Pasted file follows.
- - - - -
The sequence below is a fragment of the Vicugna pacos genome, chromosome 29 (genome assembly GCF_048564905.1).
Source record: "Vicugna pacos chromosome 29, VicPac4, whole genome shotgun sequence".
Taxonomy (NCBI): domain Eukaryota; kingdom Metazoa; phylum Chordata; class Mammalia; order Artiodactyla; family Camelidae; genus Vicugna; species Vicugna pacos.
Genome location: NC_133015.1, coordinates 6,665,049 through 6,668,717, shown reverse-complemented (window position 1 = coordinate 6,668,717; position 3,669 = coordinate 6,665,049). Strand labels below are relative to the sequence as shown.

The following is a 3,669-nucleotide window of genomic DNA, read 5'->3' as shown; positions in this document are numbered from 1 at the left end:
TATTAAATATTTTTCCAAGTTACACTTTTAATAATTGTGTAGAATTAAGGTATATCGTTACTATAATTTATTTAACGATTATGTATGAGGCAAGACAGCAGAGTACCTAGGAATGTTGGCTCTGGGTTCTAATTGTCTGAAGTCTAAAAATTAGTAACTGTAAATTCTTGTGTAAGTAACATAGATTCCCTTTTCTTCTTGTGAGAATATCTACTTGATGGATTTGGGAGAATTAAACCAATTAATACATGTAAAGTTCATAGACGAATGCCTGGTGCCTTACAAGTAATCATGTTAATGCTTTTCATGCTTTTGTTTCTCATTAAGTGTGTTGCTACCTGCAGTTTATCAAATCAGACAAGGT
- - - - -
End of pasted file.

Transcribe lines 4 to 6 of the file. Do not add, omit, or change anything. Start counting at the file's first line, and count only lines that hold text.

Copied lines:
Genome location: NC_133015.1, coordinates 6,665,049 through 6,668,717, shown reverse-complemented (window position 1 = coordinate 6,668,717; position 3,669 = coordinate 6,665,049). Strand labels below are relative to the sequence as shown.

The following is a 3,669-nucleotide window of genomic DNA, read 5'->3' as shown; positions in this document are numbered from 1 at the left end:
TATTAAATATTTTTCCAAGTTACACTTTTAATAATTGTGTAGAATTAAGGTATATCGTTACTATAATTTATTTAACGATTATGTATGAGGCAAGACAGCAGAGTACCTAGGAATGTTGGCTCTGGGTTCTAATTGTCTGAAGTCTAAAAATTAGTAACTGTAAATTCTTGTGTAAGTAACATAGATTCCCTTTTCTTCTTGTGAGAATATCTACTTGATGGATTTGGGAGAATTAAACCAATTAATACATGTAAAGTTCATAGACGAATGCCTGGTGCCTTACAAGTAATCATGTTAATGCTTTTCATGCTTTTGTTTCTCATTAAGTGTGTTGCTACCTGCAGTTTATCAAATCAGACAAGGT